Altuve died on May 26 from respiratory problems while being treated for stomach cancer at the Jose Manuel de los Rios public hospital, a concrete tower ringed by a white security fence in the center of Caracas.

For the past six months, Altuve had not received his medication, his mother, Jennifer Guerrero, said, because of widespread shortages of drugs and medical equipment that have devastated Venezuela’s health system.

“My son really wanted to live,” said Guerrero, a 30-year-old housewife, during a protest over the deaths of the four children by their relatives and nurses outside the hospital.

Children have paid an especially heavy price from the collapse in Venezuela’s healthcare system as the economy has shrunk by over a half during six years of recession.

The most recent figures from Venezuela’s Health Ministry show that infant mortality, covering children age 1 and below, rose 30% to 11,466 cases in 2016 from the year before. There is no official data on children’s’ deaths from cancer.

More broadly, the mortality rate for children under 5 years has risen by 40% since 2000, the humanitarian group Save the Children said in its 2019 report.

Altuve’s death in particular has generated a wave of anger and grief across Venezuela, with outraged newspaper headlines, calls from the opposition for an investigation and an outcry from medical nongovernmental organizations.

Altuve and the three other children who died were part of a group of 30 kids at the hospital, better known as JM, waiting to go to Italy to receive bone marrow transplants under a 2010 agreement financed by the Venezuelan government that was intended to cover the cost of transportation and the operation.

The opposition has blamed their deaths on President Nicolas Maduro, whose socialist administration has presided over the collapse of the once-wealthy nation’s economy and severe reductions in health-care spending.

Maduro’s government, however, says U.S.-imposed sanctions were responsible for the children’s deaths, by freezing funds allocated to buy medicine and send the children to Italy for treatment under the 2010 agreement.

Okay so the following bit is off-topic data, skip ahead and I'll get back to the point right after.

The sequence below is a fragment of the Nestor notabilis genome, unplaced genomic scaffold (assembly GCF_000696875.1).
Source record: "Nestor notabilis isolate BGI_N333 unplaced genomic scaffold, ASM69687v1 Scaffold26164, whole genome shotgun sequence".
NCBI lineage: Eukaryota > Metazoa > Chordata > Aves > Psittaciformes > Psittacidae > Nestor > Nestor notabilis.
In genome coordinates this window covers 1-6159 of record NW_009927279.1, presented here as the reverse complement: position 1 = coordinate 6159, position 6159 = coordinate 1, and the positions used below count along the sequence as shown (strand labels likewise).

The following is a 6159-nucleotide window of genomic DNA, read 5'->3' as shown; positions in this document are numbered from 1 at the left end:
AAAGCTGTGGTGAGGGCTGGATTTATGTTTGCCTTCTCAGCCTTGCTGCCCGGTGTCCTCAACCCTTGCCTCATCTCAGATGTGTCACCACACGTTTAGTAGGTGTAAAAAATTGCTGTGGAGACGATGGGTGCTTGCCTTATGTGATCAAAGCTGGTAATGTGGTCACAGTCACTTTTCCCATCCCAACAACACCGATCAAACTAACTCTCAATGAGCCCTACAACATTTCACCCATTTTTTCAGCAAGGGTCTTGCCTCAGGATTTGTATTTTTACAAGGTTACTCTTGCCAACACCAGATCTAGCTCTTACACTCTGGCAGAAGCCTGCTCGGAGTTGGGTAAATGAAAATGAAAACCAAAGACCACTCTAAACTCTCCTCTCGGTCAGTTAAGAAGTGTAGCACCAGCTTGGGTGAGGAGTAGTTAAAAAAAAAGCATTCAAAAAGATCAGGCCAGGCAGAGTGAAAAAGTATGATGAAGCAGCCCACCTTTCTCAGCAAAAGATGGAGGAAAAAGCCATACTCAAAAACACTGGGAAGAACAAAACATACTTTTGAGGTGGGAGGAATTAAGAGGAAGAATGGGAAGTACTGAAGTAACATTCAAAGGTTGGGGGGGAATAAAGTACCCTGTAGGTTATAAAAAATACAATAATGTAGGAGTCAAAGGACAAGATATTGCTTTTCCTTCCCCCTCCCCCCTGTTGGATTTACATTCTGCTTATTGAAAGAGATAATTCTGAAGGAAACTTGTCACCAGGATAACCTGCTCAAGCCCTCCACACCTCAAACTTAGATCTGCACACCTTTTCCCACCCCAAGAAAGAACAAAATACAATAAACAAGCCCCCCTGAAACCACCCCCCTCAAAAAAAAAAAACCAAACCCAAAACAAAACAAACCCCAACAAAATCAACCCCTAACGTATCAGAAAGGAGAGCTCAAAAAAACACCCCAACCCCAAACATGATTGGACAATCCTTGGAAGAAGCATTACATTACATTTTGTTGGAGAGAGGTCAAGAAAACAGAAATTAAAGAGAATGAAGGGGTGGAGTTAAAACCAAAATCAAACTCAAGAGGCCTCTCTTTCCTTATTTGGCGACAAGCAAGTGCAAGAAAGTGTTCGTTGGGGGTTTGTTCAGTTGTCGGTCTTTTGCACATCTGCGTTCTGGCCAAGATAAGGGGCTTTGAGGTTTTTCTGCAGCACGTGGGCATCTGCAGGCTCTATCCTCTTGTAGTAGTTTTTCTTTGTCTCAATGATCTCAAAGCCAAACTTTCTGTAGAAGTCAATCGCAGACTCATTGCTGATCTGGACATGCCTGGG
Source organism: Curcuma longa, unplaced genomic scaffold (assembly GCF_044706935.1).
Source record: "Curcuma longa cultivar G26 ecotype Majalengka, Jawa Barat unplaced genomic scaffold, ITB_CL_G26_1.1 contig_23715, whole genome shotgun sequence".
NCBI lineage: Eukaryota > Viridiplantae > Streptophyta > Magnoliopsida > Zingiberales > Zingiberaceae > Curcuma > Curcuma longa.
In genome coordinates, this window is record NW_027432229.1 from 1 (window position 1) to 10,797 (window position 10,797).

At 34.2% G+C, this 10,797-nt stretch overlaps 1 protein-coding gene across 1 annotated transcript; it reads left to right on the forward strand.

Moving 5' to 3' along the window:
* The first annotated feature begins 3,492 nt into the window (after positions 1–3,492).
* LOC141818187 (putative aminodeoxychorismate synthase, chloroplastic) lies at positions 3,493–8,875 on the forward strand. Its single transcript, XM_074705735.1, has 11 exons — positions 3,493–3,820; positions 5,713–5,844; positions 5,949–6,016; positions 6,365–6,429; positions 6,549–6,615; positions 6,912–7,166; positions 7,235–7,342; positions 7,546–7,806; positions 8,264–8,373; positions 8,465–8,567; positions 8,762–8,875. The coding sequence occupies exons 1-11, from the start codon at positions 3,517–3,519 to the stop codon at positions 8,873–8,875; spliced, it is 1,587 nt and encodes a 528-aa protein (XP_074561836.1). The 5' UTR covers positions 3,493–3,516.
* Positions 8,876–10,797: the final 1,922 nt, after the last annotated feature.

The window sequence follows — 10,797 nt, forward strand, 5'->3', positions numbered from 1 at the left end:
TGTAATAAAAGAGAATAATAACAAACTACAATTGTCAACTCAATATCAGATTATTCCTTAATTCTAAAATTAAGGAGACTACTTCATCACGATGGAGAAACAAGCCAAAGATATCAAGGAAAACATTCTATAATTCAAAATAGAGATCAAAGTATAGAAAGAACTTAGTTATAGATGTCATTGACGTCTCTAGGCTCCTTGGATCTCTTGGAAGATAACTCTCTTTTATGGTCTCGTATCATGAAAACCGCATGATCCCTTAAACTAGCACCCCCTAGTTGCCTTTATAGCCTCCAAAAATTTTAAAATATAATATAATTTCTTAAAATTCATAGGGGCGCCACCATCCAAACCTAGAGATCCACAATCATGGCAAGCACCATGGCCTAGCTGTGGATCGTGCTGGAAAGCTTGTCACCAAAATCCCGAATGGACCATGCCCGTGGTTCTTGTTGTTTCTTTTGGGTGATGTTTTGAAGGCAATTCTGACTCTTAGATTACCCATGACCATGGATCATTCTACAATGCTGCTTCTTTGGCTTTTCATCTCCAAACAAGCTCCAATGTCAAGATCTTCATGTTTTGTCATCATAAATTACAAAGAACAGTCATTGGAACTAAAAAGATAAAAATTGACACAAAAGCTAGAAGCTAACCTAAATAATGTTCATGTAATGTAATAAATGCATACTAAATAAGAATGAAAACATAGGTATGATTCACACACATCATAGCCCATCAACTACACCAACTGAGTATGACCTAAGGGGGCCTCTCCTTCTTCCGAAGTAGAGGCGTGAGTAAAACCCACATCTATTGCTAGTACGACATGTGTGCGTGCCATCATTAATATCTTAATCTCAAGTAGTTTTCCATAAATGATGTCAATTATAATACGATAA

Maduro’s critics noted that his government in 2013 cut the allocation of foreign currency to the health sector by one-fifth.

According to hospital and pharmacy representatives, the supply of medicine and medical equipment has steadily declined since the cuts to dollar funding in 2013, while the U.S. government began to impose sanctions in August 2017.

Virginia Segovia, president of the Foundation to Help Children with Cancer (Fundanica) in Carabobo state west of Caracas, said that in its first 22 years, the charity registered 98 child deaths from the disease in that region.

“In the past two years, we already have 105 dead children … and that is due to the lack of supplies and equipment in hospitals, the extreme emergency we have due to lack of medicines and chemotherapy,” she said.

Venezuela’s Information Ministry, which handles news media inquiries, and the health ministry did not respond to requests for comment.

‘SENTENCED TO DEATH’

Altuve was taken to the JM hospital on Dec. 25, 2018, due to a sharp pain in his stomach, his mother said. The hospital cleared him to go home after a few days but he returned on Jan. 14, 2019 and never left, according to his mother.

“He was saying that he was going to get better and the cancer wouldn’t take him,” his mother said.

On Friday, dozens of mourners carried his coffin through the narrow streets of Caracas’ eastern Petare slum from his grandparents’ house where the wake was held to a cemetery outside the city.

Children from his school clustered around to say goodbye as speakers played Vallenato, accordion-based music from Colombia’s Caribbean coast. “Erick, one more angel in heaven,” read a note on the coffin.

Venezuelan Foreign Minister Jorge Arreaza said on Monday that state-run oil firm PDVSA had signed a cooperation agreement in 2010 with Italy’s bone marrow transplant association. State-funded Venezuelan television network Telesur reported on Tuesday that the agreement had funded treatment and transplants for almost 900 patients since then.

Arreaza said on Twitter that U.S. sanctions had frozen 1.6 billion euros ($1.78 billion) of government funds held at Portugal’s Novo Banco, including 5 million euros ($5.57 million) allocated for fund bone marrow transplants for 24 Venezuelan patients.

Novo Banco and the Italian transplant association did not respond to requests for comment.

There are 52,800 new cases of cancer among adults each year in Venezuela, which has a population of 30 million people, according to Juan Saavedra, director of Venezuela’s anti-cancer society. In 2017, 26,510 people died from cancer, 15% more than the year before, Saavedra said.

“When you are born in Venezuela, you are already sentenced to death,” said Mauricio Navas, whose six-year-old daughter Mariana is being treated for leukemia at the JM hospital.

(Additional reporting by Tibisay Romero; Writing by Angus Berwick; Editing by Daniel Flynn and Jeffrey Benkoe)

Doctors go underground as Syrian government attacks rebel northwest